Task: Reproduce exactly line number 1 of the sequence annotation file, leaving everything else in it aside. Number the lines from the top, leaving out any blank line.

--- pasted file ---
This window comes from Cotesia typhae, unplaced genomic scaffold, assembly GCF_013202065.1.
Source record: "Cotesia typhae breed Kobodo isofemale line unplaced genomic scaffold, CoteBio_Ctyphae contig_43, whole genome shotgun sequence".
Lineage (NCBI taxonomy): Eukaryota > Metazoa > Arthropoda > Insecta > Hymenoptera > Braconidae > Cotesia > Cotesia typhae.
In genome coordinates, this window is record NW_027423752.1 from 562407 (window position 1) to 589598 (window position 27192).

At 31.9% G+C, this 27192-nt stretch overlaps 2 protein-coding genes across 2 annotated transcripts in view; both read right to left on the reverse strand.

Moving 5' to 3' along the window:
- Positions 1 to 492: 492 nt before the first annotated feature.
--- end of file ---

This window comes from Cotesia typhae, unplaced genomic scaffold, assembly GCF_013202065.1.